By Timbi Shepherd – firstname.lastname@example.org – Asst. A & F Editor | April 8, 2015 |
Queer studies scholars from across the country gathered on UNC Asheville’s campus this weekend for the university’s biennial Queer Studies Conference.
Attendees began arriving Thursday, just one day after April Fools’ Day pranksters transformed the city’s “Welcome to Pepsitown” billboard, rendering its message “Welcome to Lovetown.”
This literal sign of change reflects a set of questions Joe Urgo, interim provost, asked the crowd while introducing the conference’s keynote speaker, LGBT rights activist Urvashi Vaid.
“Will society look the same 50 years from now? Except that then we’ll have queer generals waging unjust wars? Queer embezzlers ripping us off? Queer moguls exploiting low-paid queer workers?” Urgo said. “Or will the LGBT movement lead us to something more equitable, something less violent, something more humane?”
These are just a few of the questions with which Vaid grapples in her work, Urgo said, indicating that this kind of critical inquiry is what the Queer Studies Conference is all about.
“This is the hard intellectual work of this generation of change-agents,” he told the mostly young listeners before asking everyone to welcome Vaid to the stage.
In her address, Vaid reminded the audience that though there has been an overwhelming sense of progress for many LGBT people in the past two years, marriage equality does not by any means mark the end of the movement.
“The liberation conversation is still occurring, but it is occurring mostly among those who are most disenfranchised by the current movement’s priorities, among those who have not been co-opted by the gains of legal equality,” Vaid said. “It occurs among transgender activists, people of color, young activists working against police brutality to insist that black lives matter. It occurs among activists working at the grassroots or local level, or in the Midwest, in the Southwest, in the South; those working within social service organizations.”
LGBT rights, Vaid argued, are an intersectional issue, one she framed within a larger context of systems of inequality based on race, class and gender. Legal equality is only a virtual equality, Vaid asserted. Real equality, she said, requires the transformation of ideologies and institutions that marginalize minorities and non-normative groups.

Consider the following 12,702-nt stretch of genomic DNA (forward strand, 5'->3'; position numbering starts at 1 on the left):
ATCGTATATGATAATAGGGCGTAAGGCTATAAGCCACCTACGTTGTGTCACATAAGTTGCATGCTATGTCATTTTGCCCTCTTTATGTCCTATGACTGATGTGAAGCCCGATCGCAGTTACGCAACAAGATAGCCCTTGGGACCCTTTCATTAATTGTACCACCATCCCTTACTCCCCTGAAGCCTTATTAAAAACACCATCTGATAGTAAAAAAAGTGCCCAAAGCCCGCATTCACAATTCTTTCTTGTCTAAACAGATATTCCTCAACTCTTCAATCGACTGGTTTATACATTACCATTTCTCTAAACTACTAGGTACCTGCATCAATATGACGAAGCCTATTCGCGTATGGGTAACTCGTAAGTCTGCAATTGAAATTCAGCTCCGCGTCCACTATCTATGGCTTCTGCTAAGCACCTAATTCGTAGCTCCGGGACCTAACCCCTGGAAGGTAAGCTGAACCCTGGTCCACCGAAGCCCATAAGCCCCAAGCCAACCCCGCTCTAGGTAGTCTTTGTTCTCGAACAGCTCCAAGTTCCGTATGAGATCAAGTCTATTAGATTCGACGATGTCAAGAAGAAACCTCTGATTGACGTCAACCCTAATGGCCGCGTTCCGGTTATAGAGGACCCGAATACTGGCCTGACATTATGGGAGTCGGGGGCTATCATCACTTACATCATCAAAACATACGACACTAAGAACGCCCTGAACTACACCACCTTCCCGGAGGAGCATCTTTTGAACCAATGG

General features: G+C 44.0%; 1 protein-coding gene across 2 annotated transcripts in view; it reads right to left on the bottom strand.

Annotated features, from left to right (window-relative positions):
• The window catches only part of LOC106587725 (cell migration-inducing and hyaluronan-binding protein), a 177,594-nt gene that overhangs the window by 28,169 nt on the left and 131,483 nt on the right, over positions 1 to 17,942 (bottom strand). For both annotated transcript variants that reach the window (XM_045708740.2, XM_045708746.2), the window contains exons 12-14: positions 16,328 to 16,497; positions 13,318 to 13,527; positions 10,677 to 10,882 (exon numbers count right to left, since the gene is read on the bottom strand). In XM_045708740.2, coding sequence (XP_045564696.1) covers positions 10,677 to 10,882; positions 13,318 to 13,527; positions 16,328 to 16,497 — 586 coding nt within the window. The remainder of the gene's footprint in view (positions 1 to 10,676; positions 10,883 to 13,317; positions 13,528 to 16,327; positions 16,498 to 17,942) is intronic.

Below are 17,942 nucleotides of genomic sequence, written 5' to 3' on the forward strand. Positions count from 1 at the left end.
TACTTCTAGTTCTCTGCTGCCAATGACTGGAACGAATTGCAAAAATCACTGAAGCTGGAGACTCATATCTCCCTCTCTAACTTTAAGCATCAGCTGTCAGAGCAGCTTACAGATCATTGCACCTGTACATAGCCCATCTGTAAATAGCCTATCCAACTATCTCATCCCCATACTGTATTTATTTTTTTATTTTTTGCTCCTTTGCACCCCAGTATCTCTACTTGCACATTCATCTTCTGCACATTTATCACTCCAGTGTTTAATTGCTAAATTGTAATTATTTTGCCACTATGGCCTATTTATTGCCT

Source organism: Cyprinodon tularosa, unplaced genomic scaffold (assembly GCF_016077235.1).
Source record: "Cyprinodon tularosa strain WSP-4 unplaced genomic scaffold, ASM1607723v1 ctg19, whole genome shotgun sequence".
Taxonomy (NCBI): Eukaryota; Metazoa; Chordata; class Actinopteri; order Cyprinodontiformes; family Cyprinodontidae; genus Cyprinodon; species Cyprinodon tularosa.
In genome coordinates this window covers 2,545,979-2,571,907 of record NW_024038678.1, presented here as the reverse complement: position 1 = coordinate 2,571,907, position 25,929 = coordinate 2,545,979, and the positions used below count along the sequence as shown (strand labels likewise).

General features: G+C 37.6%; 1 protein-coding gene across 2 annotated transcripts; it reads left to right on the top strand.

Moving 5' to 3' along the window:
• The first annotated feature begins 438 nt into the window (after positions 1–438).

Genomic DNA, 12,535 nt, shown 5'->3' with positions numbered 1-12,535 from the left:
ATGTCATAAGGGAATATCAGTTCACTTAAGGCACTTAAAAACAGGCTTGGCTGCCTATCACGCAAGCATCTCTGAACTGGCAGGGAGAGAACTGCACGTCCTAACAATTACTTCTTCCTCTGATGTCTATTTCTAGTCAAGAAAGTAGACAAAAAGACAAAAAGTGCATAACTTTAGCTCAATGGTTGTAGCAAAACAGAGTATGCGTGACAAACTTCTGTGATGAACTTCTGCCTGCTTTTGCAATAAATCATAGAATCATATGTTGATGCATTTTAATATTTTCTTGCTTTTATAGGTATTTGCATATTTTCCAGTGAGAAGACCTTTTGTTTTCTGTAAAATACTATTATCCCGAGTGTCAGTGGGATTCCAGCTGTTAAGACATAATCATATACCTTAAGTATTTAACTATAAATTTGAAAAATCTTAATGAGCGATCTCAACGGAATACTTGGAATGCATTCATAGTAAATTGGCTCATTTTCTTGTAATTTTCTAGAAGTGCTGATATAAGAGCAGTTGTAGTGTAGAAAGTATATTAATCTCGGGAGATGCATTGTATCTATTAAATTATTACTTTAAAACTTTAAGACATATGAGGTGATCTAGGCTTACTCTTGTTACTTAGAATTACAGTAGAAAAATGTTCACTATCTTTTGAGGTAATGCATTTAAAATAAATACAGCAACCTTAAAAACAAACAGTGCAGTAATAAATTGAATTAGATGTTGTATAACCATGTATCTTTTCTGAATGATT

“We must be clear: the fight for LGBT rights and liberation is far from over, it is fraught with danger, it is intimately tied to a larger power struggle for justice underway in the country and around the world, and its success requires new generations and old to continue strong investment and commitment to its outcome,” Vaid said. “To win this struggle, the LGBT movement must commit to and win the larger struggle for social, racial and economic justice. That’s all.”
Her ironic understatement generated a roar of laughter in the audience.
Vaid’s partner, comedian Kate Clinton, also generated big laughs with her politically charged performance at the conference.
Other creative acts included a workshop on the making of “Qtopia” and literary readings by UNCA community members. These events, along with a queer seder and a queer English tea, provided attendees with opportunities to share their personal, out-of-the-classroom experiences with others, and resonated powerfully with the academic content of the conference.
Mandy Gardner, UNCA alumna and director of content development with JB Media Group, shared an anecdote from her time as a college student. Gardner initially attended Oglethorpe University, but she said she left school because she faced a lack of acceptance.
Gardner said she was in her early 30s when she attended the 2007 iteration of the Queer Studies Conference. The experience was so inspiring and empowering, she said, it prompted her to resume her studies and earn her degree.
Personal histories like Gardner’s reveal the micro-level nuances of a larger, macro-level history, and Urgo said he sees the Queer Studies Conference as an opportunity to be part of a historical turning point, a turn toward progress.
He quoted Vaid, saying, “The history of social movements is not about tipping points; it is about turning points — moments that present new challenges, offer new choices, or open up possibilities that hard work or some fortuitous and unplanned action created. History is made by actions taken, choices seized.”